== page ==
The main steps of the proposed method include a previously reported wavelet coefficient adjustment technique for contrast enhancement [

graphic images starts by decomposition of the original image by use of the discrete wavelet transform, which results in obtaining different detail wavelet coefficients (horizontal, vertical, diagonal). The three detail coefficients are then processed by use of a sigmoid-type transfer curve for adjustment of wavelet coefficient, followed by Bayes Shrink thresholding.

A sigmoid-type transfer curve with a one-to-one mapping function is used for enhancement of image contrast. The mapping function was determined based on the following considerations: a) in the case of detail compo- nents at a specific level, high-value coefficients are weighted because they carry effective information; b) the coefficients at low levels are heavily weighted, because they carry detailed information, such as edge information; and c) the approximation coefficients are not manipulated in order to prevent image distortion.

In the wavelet decomposition of level j, the sigmoid-type transfer curves of wavelet coefficients can be expressed as follows:

where _{0}, b_{0}, and c_{0} are

constants. In practice, Equation (2) is used as the mapping function instead of Equation (1). In Equation (2), the values of the coefficients are expressed in terms of percentage for the ease of computation.

Here,

expressed in terms of percentage. The reason for utilization of percentage is that by doing so the constants a, b, and c could be used independent of image characteristics. The constants a, b, and c are determined depending on the extent of enhancement. In this study, the value of a was computed by use of Equation (3):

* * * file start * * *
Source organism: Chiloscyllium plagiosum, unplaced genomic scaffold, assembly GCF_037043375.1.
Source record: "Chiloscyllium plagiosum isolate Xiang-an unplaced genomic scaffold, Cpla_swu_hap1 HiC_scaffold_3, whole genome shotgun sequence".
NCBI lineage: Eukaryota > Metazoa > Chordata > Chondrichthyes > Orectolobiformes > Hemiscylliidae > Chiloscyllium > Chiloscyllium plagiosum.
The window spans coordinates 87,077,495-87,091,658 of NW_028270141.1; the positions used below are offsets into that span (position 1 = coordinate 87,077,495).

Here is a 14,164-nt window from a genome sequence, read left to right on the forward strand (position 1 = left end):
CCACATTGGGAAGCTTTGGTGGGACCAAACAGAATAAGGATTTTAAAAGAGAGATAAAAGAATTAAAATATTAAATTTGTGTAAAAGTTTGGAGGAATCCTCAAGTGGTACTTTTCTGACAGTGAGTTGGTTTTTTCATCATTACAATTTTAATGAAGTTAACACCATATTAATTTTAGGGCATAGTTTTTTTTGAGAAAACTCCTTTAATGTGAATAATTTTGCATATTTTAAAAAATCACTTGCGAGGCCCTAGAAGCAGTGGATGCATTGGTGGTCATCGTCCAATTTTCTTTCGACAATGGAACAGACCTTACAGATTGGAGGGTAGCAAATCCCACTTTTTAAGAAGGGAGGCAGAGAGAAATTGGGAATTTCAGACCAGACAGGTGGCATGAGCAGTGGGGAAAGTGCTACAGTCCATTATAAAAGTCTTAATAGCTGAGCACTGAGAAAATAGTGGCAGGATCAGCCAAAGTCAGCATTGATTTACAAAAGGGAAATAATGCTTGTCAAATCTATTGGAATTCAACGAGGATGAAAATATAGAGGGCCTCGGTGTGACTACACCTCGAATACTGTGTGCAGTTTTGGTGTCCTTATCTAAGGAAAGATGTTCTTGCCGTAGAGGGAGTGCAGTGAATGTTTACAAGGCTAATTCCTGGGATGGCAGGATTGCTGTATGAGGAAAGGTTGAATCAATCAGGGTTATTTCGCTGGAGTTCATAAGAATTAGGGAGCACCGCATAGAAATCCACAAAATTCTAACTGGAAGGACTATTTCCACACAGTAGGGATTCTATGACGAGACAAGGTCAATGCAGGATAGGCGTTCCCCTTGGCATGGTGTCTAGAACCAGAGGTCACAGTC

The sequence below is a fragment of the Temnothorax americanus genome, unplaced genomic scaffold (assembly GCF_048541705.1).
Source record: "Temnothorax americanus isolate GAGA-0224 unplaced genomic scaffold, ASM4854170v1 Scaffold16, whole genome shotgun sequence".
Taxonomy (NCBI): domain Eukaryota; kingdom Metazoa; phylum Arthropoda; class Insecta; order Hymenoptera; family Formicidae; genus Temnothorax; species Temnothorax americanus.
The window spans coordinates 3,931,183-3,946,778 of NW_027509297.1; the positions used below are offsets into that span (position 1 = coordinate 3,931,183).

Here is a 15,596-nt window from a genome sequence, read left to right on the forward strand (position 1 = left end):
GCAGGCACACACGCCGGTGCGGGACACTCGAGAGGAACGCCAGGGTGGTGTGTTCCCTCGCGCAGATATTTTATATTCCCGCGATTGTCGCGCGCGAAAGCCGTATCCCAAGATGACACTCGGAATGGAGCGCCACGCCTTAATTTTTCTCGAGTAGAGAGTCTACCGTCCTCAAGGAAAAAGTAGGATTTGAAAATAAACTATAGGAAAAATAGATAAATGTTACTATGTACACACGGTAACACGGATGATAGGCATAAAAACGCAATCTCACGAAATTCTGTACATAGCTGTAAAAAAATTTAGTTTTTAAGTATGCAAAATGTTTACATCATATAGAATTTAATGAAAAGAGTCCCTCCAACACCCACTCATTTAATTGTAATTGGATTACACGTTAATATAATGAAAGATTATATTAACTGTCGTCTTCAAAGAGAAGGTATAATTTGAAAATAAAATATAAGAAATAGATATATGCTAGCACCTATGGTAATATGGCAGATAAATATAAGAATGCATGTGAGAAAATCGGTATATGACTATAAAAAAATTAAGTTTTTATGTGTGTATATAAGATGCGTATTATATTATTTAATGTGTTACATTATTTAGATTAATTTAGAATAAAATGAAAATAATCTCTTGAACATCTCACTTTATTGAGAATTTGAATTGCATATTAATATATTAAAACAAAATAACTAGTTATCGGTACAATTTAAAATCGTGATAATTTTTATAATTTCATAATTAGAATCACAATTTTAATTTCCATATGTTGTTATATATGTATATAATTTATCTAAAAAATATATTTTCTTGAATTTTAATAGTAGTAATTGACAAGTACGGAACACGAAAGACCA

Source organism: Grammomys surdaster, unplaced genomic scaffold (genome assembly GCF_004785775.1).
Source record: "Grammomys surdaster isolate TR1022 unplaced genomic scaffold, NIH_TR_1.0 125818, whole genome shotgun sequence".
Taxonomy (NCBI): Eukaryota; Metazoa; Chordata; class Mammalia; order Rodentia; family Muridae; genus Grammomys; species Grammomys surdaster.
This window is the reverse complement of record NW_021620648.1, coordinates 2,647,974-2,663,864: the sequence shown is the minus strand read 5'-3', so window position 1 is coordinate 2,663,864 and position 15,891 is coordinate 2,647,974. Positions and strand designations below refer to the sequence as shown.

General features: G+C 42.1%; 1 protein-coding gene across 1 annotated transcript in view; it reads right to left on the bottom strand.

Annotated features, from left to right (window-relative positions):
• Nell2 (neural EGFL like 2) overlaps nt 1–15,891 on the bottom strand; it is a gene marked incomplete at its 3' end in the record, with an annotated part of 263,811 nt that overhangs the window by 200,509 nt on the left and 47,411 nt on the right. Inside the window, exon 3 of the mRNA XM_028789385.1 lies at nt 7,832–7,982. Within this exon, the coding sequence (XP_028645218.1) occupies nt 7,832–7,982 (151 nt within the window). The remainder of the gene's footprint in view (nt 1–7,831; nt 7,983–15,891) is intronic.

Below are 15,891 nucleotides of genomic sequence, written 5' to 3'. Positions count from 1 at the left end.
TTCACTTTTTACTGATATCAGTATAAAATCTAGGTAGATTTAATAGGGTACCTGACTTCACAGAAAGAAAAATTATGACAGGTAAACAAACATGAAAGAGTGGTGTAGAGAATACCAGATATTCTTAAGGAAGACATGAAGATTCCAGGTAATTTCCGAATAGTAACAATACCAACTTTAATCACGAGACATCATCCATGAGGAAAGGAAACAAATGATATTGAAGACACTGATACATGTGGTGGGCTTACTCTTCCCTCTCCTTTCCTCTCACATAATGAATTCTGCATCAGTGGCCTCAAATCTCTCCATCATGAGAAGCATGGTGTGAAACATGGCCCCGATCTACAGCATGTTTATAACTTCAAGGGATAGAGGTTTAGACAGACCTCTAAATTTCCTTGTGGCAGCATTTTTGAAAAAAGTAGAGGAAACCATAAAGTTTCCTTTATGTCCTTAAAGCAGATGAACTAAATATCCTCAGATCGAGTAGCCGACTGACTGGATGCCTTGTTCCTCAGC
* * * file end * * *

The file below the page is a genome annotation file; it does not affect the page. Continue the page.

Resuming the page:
where N represents the maximum decomposition level. Consequently, the lower the wavelet decomposition level j, the greater the gradient of the transfer curve becomes. The reason for making the value of a dependent on decomposition levels is that the wavelet coefficients at low-decomposition levels, which mainly contain information about edges, are highly weighted. The constant c was determined by use of Equation (4):

where d is a constant used for determining the inflection point of the sigmoid curve, and b represents a constant used for determining the gradient of the sigmoid curve. The values of b and d used in this study were 20 and 25, respectively [

The wavelet transform, due to its excellent localization property, has become an indispensable image-denoising tool during the past two decades. Wavelet de noising attempts to remove the noise present in an image while preserving the image characteristics. Wavelet thresholding, first proposed by Donoho [

Various threshold selection methods have been proposed, such as Visu Shrink [

In the Bayes Shrink scheme, the threshold is determined for each sub and by assuming a generalized Gaussian distribution (GGD) [_{B}, is given as

where σ^{2} is the noise variance and σ_{X} the signal standard deviation. Suppose that the signal and the noise are independent of each other. The estimated variance of the observed image,